High-Speed Rail cost up by $1 billion; 119 miles must be built in 2 years

California
Funding Woes Spell Trouble For High Speed Rail Project

SACRAMENTO, California (AP) — California’s High-Speed Rail Authority on Wednesday bumped its overall cost estimate for completing the rail line between San Francisco and Los Angeles to $80.3 billion, blaming inflationary increases and better cost projections for a $1.3 billion boost that still is smaller than in previous years.

After years of embarrassing cost overruns and delays, managers of California’s ambitious bullet-train project insisted that they are on pace to meet a preliminary 2022 federal deadline for laying track along the first segment in the Central Valley.

But that will use up virtually all the money the project has available.

The authority’s latest business plan comes amid pressure from state lawmakers, some of whom want to peel off more of the money to help commuters in the state’s population centers. The 168-page report attempts to counter those critics by emphasizing the $3 billion already going to so-called “bookend” projects in the Los Angeles and San Francisco Bay areas.

It also tries to make the case that building first in the Central Valley remains more efficient than the alternatives.

“We continue to make investments in all three regions of the state,” said Brian Kelly, the project’s chief executive, adding that “California is further along than I think a lot of people think.”

The cost increase is mainly because the plan pushes back the completion of a high-speed rail link between Silicon Valley and the Central Valley by 18 months, to late 2031.

The increase in the projected baseline cost is smaller than previous jumps, with Kelly calling it “virtually unchanged” and within the ranges of recent previous estimates. The 2016 business plan estimated the project would cost $64 billion. The authority raised that to $77 billion in the 2018 business plan and added $2 billion to the estimate just last year.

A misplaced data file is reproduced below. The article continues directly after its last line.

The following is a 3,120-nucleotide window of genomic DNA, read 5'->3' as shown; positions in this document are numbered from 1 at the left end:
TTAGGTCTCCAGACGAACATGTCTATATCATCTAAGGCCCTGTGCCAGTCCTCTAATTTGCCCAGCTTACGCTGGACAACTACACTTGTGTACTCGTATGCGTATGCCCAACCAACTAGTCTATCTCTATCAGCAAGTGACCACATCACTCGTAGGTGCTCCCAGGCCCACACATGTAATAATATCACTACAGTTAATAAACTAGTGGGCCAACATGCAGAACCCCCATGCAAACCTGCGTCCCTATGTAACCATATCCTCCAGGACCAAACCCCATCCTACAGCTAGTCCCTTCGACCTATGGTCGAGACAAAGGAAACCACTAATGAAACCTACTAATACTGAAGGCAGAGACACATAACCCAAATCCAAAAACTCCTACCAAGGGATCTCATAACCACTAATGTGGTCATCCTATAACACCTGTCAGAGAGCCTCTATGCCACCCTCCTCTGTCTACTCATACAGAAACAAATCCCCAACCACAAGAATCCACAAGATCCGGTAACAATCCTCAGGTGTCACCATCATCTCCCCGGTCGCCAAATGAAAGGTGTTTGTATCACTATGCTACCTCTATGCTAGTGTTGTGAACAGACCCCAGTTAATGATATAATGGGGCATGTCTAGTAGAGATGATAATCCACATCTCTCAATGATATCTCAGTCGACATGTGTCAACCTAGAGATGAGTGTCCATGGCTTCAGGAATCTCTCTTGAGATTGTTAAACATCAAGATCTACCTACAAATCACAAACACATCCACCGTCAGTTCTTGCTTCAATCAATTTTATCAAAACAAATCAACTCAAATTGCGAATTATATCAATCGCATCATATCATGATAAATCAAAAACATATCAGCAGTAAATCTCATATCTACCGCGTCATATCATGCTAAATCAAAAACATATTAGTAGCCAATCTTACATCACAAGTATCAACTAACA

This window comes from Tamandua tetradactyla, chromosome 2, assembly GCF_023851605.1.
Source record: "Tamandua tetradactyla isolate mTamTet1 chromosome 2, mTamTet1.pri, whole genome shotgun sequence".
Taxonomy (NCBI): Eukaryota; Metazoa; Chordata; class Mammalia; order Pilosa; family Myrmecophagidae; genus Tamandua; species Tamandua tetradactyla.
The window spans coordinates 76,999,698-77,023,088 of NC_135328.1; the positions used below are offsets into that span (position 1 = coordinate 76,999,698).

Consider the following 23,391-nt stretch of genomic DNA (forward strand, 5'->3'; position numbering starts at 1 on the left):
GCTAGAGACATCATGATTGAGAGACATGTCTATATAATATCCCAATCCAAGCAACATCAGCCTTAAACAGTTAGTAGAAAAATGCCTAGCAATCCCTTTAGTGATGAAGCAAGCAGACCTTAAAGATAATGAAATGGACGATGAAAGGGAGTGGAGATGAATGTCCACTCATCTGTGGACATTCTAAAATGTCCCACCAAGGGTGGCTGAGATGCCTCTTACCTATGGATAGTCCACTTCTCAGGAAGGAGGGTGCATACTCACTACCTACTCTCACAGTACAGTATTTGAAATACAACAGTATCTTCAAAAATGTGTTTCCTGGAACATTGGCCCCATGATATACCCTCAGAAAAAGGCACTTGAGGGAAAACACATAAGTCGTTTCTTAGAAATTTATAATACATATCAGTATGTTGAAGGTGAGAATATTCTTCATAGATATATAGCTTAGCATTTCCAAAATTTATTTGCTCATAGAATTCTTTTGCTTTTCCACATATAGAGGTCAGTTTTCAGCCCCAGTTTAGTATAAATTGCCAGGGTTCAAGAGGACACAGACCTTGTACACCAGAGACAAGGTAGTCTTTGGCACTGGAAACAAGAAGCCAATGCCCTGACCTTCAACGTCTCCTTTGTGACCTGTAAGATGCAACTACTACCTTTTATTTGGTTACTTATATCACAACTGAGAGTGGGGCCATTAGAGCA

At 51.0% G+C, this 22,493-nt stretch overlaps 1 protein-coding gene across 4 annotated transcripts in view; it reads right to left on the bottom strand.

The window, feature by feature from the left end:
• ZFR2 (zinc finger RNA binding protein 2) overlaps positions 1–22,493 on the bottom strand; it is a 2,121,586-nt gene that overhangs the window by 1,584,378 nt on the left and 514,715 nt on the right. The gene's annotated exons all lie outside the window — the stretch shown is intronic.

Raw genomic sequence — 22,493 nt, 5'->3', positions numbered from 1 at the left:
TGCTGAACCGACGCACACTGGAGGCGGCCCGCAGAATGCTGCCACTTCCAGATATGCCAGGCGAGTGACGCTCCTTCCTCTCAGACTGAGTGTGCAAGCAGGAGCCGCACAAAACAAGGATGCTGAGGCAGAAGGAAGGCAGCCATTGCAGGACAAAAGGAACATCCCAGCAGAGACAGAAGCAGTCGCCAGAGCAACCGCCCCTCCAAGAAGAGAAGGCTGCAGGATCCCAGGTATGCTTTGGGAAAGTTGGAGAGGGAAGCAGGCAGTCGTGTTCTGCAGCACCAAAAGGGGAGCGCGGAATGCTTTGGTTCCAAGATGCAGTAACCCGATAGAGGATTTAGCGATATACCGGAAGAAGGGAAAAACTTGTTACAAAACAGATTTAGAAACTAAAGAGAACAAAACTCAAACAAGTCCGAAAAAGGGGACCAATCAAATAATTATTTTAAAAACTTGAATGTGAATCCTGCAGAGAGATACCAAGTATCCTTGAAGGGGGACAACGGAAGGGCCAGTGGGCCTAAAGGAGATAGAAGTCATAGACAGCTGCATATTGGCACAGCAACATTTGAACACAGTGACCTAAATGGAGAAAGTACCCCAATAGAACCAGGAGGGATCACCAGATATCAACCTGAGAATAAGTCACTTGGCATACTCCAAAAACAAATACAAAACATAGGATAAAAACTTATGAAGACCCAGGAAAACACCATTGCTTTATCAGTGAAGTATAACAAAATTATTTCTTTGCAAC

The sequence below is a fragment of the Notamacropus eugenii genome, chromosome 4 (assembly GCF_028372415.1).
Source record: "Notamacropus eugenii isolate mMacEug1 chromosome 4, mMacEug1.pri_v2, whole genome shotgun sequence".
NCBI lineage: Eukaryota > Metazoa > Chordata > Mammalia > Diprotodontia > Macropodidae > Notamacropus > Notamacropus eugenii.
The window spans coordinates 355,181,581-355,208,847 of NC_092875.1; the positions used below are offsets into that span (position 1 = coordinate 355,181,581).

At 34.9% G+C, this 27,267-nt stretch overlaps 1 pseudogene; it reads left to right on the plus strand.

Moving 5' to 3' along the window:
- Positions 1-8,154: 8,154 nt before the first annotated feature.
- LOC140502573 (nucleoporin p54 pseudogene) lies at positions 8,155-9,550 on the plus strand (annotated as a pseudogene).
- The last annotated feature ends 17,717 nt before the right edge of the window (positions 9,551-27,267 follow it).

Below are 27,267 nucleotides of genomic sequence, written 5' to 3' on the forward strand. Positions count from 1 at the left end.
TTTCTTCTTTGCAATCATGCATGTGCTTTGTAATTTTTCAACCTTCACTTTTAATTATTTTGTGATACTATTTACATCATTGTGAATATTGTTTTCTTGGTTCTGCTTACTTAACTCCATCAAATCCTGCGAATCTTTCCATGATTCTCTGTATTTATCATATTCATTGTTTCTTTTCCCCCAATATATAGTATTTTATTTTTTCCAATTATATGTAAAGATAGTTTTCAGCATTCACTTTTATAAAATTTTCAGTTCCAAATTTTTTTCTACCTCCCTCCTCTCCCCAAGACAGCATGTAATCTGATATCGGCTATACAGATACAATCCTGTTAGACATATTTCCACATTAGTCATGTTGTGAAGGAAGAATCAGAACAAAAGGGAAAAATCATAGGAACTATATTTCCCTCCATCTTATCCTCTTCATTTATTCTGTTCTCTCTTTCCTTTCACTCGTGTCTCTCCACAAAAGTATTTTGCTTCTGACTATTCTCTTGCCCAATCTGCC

The new plan continues to project that the entire San Francisco to Los Angeles route will be running by 2033 — a quarter-century after California voters first approved it — “assuming funding is available when needed.”

In a statement, Fresno-area Assemblymember Jim Patterson branded the 2020 business plan another make-believe document.

“The Authority continues to hope billions will magically appear, while the fight to siphon off Central Valley dollars for Southern California rages on. It’s become a pathetic fight for the scraps of a failing project.”

The draft business plan, which is released every two years, projects that managers can meet the more urgent federal deadline in two years.

By then the state must have 119 miles (192 kilometers) completed, with track on the ground. It must also have environmental clearance for all 520 miles (837 kilometers) to meet its deadline to use $3.5 billion that the state won under the Obama administration to build an initial segment of track in the Central Valley.

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